What local Indigenous movements can learn from Standing Rock protest
UBC professor hopes people will engage in more than just ‘hashtag activism’
CBC News, November 6, 2016
While protests against the Dakota Access Pipeline in North Dakota have inspired an outpouring of support and solidarity, a professor says people can do more to support similar actions here in Canada.
Since April, the Standing Rock Sioux in southern North Dakota have been protesting the construction of a pipeline which would carry oil near their reservation.
For months, thousands of Indigenous people and activists have gathered on their land in solidarity.
The response from the U.S. government has been to arrest and evict protesters. Two grad students from the University of Northern British Columbia who travelled to the Standing Rock protest were recently arrested and released.
Online, a Facebook campaign urged users to “check in” at the Standing Rock protest as a way of showing support.
For University of British Columbia Indigenous Studies professor Sarah Hunt, the displays of solidarity are impressive, but she questioned whether people will continue to remain engaged.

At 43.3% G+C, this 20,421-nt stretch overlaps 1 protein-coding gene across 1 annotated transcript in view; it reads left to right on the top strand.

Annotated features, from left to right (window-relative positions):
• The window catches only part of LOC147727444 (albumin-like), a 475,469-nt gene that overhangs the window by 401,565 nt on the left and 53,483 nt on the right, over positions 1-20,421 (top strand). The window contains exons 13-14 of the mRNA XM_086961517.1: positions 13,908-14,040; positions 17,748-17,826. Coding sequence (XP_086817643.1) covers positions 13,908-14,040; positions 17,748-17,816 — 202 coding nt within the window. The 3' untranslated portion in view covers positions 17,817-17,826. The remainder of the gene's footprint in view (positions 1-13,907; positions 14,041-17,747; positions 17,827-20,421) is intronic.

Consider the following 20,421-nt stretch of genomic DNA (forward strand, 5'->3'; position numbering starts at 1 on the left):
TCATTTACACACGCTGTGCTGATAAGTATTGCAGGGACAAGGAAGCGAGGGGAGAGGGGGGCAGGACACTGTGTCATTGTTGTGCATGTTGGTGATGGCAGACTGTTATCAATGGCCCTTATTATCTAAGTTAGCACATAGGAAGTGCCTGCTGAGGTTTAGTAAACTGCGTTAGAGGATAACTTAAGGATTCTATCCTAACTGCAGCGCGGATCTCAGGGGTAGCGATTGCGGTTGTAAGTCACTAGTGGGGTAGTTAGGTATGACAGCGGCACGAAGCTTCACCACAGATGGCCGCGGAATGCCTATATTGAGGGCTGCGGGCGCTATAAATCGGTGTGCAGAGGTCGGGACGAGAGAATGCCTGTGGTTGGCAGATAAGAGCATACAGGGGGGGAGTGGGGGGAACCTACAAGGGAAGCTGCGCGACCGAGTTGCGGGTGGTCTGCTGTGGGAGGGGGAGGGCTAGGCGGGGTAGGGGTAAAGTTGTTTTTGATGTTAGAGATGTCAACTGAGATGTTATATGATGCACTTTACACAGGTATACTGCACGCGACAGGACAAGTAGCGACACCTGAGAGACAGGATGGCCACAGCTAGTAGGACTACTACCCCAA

“What happens the next day? What happens when people leave that protest? What happens when things die down?” she asked.
Hunt said there are similar issues affecting Indigenous communities in B.C. that don’t get the same attention as Standing Rock.
“It’s hard to know exactly why this struggle has got the public attention that it has,” she said.
“I do think that a lot of what’s happening in Standing Rock is happening everywhere … it’s just happening out of sight. Making that visible has been slow.”
Strategies from Standing Rock
Hunt said local movements can learn from the Standing Rock protest to make their own campaigns more visible.
For example, the Standing Rock protesters have been using social media extremely effectively.
“Now that we can see videos and photographs up to the minute, it make it feel very present,” she explained.
Hunt contrasted the Standing Rock protest with those against BC Hydro’s Site C project in northeastern B.C. The hydro protests have largely taken place within the court system, which she said have been unsuccessful because it is less public.
“Unless you can see it, you can’t relate to it.”
The B.C. Supreme Court recently denied a petition by two B.C. First Nations to overturn the permits for the construction of the Site C dam.